Digital manufacturing has a China dilemma. Is price pressure from China encouraging reluctant managers to take the big step toward digitization? Or are companies worried that they won’t be able to compete even if they invest in new technologies?
On March 14, 2019 the Bureau of Labor Statistics reported that the price of imports from China had dropped by 0.7% compared to a year earlier. The previous day, the BLS had reported that the price of private capital equipment coming out of US factories had risen by 2.7% over the past year. The price of finished consumer goods, less food and energy, coming out of US factories had risen by 2.8%.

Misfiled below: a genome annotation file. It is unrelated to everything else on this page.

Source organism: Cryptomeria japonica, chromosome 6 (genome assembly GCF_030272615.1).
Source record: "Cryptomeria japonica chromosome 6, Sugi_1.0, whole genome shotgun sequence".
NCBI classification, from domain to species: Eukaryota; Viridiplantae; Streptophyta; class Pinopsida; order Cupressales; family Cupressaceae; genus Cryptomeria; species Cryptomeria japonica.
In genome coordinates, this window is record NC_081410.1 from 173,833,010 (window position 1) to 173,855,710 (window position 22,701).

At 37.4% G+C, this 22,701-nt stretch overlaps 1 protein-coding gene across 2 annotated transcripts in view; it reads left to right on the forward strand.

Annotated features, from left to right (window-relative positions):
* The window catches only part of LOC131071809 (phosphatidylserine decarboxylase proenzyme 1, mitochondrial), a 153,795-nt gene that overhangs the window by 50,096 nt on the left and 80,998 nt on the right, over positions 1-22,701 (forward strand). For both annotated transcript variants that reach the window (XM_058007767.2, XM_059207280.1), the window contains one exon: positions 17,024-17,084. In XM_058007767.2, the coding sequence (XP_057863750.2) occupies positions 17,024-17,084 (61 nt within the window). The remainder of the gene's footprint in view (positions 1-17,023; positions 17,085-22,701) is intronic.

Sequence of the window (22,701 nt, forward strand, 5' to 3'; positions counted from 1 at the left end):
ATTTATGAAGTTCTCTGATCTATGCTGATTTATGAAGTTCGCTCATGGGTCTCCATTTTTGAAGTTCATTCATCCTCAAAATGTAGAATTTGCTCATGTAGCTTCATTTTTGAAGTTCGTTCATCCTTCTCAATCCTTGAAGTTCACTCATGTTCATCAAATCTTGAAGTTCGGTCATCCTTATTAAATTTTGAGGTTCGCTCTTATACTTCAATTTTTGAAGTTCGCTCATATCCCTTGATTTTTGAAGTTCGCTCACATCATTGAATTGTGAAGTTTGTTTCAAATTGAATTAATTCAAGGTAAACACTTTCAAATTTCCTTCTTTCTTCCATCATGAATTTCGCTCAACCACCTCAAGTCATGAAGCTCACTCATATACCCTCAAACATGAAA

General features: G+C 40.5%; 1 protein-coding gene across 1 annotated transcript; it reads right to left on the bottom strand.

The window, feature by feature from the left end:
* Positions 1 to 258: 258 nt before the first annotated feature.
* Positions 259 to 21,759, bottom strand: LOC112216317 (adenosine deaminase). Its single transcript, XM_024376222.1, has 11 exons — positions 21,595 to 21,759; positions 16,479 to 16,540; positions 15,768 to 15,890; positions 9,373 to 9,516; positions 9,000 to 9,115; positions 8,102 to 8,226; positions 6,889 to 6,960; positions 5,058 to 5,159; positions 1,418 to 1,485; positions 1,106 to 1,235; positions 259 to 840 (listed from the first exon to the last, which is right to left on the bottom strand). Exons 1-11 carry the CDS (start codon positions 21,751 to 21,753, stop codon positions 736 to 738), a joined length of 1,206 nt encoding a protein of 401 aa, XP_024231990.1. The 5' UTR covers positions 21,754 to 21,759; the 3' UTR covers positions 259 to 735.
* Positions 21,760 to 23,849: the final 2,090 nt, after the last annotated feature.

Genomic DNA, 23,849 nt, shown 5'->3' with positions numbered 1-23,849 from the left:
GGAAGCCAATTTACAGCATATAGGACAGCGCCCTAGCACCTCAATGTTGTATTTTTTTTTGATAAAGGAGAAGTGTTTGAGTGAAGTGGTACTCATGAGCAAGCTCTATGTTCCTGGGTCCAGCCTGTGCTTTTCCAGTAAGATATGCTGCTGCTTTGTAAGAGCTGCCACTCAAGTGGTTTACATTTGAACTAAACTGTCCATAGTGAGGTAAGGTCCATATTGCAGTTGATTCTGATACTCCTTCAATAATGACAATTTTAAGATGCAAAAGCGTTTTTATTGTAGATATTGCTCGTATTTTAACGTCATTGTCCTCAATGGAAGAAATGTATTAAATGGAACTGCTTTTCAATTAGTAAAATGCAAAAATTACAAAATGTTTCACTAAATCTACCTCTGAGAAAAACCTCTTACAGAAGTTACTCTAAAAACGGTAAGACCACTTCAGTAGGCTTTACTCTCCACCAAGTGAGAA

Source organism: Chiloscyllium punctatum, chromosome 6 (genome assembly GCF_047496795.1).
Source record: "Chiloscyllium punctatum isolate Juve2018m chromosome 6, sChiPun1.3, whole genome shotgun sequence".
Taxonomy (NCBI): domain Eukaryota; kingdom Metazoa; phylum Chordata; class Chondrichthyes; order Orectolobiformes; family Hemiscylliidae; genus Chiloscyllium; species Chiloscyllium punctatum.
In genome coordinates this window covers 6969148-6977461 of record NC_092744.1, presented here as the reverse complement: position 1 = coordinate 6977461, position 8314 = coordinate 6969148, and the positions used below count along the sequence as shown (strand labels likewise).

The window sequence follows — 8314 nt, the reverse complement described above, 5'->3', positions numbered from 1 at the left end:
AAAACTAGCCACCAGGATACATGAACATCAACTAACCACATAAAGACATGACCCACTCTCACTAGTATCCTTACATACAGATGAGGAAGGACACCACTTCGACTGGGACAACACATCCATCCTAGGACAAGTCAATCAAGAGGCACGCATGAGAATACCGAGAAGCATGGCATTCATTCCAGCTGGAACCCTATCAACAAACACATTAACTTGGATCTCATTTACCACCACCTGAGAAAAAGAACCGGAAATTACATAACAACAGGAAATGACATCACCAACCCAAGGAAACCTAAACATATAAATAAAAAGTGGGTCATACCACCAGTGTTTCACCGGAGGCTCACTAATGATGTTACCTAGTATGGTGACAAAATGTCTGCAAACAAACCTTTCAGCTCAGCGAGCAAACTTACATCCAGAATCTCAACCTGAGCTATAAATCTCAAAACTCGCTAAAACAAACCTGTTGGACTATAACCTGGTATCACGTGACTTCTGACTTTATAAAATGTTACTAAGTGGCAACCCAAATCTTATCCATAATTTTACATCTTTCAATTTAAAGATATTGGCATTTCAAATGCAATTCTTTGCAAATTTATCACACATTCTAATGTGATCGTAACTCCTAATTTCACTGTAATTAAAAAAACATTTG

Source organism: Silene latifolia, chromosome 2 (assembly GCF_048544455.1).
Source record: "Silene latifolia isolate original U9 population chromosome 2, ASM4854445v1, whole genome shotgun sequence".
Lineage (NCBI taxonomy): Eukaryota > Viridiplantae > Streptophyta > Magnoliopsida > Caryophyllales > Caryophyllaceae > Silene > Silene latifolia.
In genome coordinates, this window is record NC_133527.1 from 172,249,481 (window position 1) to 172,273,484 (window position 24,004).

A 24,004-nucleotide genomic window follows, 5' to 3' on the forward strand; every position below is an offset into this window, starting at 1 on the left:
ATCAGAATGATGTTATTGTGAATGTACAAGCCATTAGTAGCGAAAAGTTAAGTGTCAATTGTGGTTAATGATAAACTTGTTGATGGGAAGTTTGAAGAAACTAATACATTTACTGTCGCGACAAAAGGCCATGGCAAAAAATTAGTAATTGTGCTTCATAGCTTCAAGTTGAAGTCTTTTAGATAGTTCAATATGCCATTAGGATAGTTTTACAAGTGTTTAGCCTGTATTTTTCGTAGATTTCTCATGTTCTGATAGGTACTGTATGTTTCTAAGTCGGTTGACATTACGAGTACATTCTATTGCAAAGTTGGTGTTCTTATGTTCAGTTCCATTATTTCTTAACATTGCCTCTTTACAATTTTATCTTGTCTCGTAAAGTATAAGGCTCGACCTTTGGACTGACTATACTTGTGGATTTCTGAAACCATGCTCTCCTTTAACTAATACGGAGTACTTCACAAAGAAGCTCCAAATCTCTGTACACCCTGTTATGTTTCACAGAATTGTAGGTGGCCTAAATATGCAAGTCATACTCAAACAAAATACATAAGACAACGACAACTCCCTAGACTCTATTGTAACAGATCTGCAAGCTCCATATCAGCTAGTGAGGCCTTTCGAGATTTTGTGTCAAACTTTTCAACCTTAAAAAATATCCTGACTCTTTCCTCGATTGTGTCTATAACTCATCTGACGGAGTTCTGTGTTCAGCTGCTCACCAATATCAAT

These statistics were not a fluke. For the past decade or more, the price of imported goods from China have been more or less flat, while the price of goods coming out of US factories has risen year after year (chart below). In other words, the gap between the China price and the US price has widened.
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